Gareth Southgate insists he is realistic about the expectations he can place on Jadon Sancho and the other inexperienced members of the England squad.
There was clamor for Jack Grealish to step off the bench in the Group D 0-0 draw against Scotland on Friday, with many believing the Aston Villa captain should be a starter for the Three Lions.
Likewise, Sancho has yet to play a single minute at Euro 2020 and the 21-year-old hasn’t even benched for the first win against Croatia.
Bukayo Saka is yet to appear, while compatriot Jude Bellingham was a late substitute in the opening game.
Southgate named England’s youngest starting XI in a major tournament for Scotland’s lackluster draw, but it still featured seasoned internationals Harry Kane, Raheem Sterling and John Stones.
Asked specifically about Sancho’s involvement in Tuesday’s clash with the Czech Republic, Southgate replied: “We have explosive options and many of them are young players and are experiencing a great tournament for the first time.
“So as a coaching staff we are realistic about our expectations of them as individuals.
“Jadon is part of that mix. He’s been training well the last few days and of course we have these options and decisions to make.”
Kane has struggled to make an impact so far in the competition, with Sterling’s winner over Croatia being the only goal England have managed in 180 minutes.
Southgate believes the fact that he did not have a full squad for both warm-up matches and the start of tournament preparations may have had an impact on the collective performance at the top of the pitch.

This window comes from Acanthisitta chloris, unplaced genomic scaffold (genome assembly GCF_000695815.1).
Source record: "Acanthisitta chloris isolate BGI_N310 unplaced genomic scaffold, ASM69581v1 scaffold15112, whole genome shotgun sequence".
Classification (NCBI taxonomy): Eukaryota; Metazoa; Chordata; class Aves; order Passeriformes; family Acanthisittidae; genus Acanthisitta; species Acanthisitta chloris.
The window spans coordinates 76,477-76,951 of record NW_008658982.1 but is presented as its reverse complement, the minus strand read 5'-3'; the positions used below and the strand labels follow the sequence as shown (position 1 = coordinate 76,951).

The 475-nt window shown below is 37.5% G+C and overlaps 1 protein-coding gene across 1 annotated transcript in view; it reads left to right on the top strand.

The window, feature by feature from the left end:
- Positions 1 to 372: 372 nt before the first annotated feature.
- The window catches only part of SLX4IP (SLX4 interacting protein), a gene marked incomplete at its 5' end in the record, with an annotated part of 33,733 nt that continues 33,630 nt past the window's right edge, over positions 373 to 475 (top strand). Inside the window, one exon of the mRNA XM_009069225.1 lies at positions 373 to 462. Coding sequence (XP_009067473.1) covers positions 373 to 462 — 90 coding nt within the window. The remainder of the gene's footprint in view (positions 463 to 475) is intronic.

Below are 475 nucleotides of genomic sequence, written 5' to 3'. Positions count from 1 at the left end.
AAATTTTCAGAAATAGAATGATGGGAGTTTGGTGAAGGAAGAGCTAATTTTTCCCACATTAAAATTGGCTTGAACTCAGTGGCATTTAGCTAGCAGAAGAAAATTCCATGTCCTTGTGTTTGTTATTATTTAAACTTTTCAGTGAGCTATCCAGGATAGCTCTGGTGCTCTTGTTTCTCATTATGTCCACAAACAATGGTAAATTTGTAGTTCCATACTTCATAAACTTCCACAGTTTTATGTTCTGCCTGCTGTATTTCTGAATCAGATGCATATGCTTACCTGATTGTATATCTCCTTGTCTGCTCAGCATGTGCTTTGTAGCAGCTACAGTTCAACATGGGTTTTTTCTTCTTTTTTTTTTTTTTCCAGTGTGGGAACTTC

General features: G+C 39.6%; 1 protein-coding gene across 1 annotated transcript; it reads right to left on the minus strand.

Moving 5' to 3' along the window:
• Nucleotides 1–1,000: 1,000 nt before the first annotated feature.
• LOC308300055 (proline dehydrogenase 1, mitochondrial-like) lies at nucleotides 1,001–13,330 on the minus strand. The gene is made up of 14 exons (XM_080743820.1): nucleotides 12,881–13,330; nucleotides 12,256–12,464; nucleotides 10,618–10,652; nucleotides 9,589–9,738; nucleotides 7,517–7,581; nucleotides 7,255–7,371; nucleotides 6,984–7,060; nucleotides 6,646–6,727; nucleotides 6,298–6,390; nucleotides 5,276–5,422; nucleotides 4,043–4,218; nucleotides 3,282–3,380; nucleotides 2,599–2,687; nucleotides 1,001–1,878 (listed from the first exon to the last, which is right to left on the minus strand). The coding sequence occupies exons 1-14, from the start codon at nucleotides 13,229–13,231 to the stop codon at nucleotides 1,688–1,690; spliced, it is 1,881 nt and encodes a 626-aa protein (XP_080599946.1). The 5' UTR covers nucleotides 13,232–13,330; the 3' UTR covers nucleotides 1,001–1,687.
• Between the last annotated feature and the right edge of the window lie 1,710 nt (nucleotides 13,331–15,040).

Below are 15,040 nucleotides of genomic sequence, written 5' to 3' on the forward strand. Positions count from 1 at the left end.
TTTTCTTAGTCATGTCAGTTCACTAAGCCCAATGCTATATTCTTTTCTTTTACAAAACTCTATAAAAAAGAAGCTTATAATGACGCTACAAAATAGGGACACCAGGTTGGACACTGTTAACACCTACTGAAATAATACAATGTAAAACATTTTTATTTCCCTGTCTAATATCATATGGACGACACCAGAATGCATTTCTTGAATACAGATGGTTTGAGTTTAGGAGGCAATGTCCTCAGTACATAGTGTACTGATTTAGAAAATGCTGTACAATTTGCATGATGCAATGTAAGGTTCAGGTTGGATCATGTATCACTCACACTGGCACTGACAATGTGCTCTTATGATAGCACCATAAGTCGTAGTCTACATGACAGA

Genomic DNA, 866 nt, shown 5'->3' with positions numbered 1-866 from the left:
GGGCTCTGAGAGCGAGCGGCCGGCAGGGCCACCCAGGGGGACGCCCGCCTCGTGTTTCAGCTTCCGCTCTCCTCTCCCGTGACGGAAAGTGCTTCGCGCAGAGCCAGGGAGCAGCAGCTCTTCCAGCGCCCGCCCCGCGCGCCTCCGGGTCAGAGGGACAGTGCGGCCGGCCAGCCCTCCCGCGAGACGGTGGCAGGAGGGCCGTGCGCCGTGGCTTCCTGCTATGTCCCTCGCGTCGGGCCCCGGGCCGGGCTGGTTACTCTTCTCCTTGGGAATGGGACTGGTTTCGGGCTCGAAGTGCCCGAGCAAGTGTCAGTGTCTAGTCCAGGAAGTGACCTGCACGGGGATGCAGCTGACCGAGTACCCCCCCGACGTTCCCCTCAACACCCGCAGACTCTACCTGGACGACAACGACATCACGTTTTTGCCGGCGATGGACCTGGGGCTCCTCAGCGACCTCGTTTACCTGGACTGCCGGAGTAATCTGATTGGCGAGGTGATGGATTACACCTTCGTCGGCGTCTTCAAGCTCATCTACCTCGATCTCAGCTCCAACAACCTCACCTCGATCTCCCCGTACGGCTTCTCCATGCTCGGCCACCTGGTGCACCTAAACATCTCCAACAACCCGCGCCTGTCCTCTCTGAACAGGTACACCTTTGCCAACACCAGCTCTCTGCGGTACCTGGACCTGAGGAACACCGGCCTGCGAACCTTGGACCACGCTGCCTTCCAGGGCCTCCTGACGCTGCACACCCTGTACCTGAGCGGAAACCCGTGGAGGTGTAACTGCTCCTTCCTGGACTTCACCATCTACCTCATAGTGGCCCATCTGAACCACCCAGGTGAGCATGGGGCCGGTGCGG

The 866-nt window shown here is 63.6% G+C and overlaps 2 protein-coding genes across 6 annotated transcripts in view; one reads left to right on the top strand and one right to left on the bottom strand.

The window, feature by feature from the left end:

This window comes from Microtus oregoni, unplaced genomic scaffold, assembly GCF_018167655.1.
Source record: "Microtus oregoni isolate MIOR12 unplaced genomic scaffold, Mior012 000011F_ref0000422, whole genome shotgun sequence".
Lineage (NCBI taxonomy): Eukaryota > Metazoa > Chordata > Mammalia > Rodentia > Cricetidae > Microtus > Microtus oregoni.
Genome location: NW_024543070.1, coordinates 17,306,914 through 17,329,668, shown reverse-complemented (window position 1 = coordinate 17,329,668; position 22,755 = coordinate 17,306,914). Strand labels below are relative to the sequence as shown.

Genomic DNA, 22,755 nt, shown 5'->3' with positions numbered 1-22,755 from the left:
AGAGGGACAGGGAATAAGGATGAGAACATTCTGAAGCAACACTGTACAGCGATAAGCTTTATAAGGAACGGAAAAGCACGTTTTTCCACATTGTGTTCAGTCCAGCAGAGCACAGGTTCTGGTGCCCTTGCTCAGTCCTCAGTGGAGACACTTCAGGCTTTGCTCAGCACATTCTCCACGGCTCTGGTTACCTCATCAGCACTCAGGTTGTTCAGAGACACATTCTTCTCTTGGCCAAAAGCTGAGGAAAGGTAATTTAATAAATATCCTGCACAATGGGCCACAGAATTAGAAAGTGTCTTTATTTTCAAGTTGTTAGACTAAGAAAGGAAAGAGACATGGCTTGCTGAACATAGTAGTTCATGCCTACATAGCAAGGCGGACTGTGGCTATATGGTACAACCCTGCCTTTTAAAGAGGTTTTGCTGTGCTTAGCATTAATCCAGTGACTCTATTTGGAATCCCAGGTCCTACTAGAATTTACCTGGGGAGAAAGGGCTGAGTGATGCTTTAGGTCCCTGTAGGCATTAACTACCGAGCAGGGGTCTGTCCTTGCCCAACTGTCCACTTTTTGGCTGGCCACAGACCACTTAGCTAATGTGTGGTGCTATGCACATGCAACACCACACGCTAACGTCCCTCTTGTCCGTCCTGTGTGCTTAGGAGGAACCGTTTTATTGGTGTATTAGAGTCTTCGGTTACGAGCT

Sterling, Phil Foden and Mason Mount all enjoyed extended breaks after their exploits in the Champions League final, while Marcus Rashford was not available to team up immediately after playing the Europa League final for Manchester United .
“I think we didn’t have a lot of these players for friendlies so the chemistry is something we haven’t had a lot of opportunities to work on,” Southgate added.
“We have to keep working on this. We know there are some really good players out there, we know they can perform better than they did (against Scotland) and we have to help them find that level.
“The important thing is that everyone supports the team and the players and they’re going to need to feel that support and to feel that warmth.
“It’s a relatively inexperienced group, I think the third fewest caps in the tournament. Against Scotland it was a young team so it’s a different experience for many of them than ever before.
“They almost survived it. We want to be better and that’s what we’ll be working on in the next few days before playing against the Czech Republic.”